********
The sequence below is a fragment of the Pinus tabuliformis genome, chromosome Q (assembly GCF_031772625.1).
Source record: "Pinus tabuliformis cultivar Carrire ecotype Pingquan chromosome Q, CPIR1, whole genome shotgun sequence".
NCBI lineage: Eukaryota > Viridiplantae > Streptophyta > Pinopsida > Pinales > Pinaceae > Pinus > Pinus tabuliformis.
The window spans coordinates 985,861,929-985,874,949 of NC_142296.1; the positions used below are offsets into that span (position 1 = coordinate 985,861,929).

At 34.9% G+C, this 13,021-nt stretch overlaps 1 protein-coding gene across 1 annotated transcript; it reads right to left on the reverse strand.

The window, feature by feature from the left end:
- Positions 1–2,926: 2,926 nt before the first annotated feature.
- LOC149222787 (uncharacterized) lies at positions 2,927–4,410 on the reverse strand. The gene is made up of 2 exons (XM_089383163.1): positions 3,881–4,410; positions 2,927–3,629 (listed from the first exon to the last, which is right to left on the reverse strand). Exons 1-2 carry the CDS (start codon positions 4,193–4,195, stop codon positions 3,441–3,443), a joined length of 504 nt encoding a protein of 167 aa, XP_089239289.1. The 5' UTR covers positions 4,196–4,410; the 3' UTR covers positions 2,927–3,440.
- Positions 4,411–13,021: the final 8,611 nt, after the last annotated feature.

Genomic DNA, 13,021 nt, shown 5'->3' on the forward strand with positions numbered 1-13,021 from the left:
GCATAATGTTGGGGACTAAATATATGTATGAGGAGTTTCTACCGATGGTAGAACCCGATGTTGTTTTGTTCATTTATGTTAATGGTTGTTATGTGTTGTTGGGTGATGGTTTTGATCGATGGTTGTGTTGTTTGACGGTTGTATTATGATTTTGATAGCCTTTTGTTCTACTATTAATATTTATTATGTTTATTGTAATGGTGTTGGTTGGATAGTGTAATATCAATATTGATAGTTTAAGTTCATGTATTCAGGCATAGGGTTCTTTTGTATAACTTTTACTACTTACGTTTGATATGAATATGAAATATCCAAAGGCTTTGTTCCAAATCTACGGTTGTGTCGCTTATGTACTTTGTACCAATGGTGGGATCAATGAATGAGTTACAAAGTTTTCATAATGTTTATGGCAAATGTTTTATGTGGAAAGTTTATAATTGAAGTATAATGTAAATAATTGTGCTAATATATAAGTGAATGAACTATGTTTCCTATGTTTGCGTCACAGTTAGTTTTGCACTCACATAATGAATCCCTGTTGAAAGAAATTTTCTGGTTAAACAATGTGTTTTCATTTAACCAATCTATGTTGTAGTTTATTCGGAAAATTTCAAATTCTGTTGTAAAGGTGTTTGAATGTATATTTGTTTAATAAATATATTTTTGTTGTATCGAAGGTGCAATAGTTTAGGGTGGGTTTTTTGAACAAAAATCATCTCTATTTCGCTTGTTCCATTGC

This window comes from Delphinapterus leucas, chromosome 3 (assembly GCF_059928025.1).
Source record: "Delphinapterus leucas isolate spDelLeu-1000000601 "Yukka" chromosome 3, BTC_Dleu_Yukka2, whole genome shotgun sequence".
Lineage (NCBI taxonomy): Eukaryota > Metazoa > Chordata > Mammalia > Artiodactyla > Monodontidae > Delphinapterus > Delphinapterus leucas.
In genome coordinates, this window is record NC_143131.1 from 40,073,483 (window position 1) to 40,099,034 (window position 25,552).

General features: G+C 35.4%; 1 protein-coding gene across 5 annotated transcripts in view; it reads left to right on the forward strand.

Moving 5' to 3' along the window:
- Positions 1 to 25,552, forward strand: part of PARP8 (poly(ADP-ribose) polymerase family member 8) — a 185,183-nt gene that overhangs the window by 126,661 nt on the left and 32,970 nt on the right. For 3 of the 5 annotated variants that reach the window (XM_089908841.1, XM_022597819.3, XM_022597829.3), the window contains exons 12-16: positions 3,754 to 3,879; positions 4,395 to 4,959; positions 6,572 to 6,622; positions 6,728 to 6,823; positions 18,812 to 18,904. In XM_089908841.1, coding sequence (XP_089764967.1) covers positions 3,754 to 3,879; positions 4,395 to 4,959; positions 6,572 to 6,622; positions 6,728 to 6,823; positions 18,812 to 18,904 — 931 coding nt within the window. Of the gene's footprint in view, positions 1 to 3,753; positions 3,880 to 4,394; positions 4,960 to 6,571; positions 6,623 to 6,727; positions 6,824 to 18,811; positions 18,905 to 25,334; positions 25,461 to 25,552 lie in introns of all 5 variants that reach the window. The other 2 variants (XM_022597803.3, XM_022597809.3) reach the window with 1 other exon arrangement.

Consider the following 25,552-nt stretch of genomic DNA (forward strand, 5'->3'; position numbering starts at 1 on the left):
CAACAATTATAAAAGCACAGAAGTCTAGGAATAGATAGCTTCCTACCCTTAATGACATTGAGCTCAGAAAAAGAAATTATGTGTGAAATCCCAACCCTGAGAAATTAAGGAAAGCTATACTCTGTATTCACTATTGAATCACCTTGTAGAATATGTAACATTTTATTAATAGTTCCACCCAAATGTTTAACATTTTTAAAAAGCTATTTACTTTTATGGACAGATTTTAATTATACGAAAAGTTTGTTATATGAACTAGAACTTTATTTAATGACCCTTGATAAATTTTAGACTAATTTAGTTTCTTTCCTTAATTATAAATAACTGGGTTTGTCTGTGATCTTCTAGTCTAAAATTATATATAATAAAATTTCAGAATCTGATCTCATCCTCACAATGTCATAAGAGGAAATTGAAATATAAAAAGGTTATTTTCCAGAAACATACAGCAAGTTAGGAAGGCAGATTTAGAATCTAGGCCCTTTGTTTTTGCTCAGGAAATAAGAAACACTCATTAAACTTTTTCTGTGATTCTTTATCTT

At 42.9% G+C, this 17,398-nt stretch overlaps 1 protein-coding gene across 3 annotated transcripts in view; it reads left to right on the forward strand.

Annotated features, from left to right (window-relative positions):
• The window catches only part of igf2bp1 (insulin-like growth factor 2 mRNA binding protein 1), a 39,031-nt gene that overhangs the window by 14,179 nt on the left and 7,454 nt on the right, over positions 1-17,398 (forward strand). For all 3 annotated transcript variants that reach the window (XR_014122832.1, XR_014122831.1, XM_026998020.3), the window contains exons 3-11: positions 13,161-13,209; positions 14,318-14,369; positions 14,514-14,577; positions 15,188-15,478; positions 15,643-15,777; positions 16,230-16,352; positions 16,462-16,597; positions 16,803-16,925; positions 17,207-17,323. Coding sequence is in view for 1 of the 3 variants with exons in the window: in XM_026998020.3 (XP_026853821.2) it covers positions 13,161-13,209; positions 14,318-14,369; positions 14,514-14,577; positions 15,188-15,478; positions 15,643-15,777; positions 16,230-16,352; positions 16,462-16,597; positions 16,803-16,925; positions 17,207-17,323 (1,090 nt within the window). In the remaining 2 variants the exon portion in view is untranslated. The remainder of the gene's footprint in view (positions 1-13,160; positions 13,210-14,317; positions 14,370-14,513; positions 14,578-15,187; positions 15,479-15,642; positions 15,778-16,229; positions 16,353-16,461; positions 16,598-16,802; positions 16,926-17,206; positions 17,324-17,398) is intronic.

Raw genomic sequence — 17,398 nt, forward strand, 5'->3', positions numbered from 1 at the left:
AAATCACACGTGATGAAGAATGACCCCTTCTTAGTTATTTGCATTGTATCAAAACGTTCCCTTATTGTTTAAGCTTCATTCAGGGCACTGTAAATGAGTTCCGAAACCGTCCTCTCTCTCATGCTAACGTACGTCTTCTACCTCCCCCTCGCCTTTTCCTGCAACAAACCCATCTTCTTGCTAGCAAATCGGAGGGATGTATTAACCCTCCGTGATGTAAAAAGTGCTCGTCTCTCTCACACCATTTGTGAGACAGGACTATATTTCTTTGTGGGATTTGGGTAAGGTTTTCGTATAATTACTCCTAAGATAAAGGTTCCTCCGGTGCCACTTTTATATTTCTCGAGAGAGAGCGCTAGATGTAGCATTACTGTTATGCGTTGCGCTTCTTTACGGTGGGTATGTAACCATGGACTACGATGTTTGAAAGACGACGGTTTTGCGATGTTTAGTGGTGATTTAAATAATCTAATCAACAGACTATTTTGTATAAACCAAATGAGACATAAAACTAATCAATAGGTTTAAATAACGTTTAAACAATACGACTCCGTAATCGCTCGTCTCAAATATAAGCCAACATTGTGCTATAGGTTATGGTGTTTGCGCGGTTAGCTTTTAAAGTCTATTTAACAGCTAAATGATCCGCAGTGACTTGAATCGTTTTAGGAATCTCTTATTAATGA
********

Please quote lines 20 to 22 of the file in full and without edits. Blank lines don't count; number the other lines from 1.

CAACAATTATAAAAGCACAGAAGTCTAGGAATAGATAGCTTCCTACCCTTAATGACATTGAGCTCAGAAAAAGAAATTATGTGTGAAATCCCAACCCTGAGAAATTAAGGAAAGCTATACTCTGTATTCACTATTGAATCACCTTGTAGAATATGTAACATTTTATTAATAGTTCCACCCAAATGTTTAACATTTTTAAAAAGCTATTTACTTTTATGGACAGATTTTAATTATACGAAAAGTTTGTTATATGAACTAGAACTTTATTTAATGACCCTTGATAAATTTTAGACTAATTTAGTTTCTTTCCTTAATTATAAATAACTGGGTTTGTCTGTGATCTTCTAGTCTAAAATTATATATAATAAAATTTCAGAATCTGATCTCATCCTCACAATGTCATAAGAGGAAATTGAAATATAAAAAGGTTATTTTCCAGAAACATACAGCAAGTTAGGAAGGCAGATTTAGAATCTAGGCCCTTTGTTTTTGCTCAGGAAATAAGAAACACTCATTAAACTTTTTCTGTGATTCTTTATCTT

At 42.9% G+C, this 17,398-nt stretch overlaps 1 protein-coding gene across 3 annotated transcripts in view; it reads left to right on the forward strand.

Annotated features, from left to right (window-relative positions):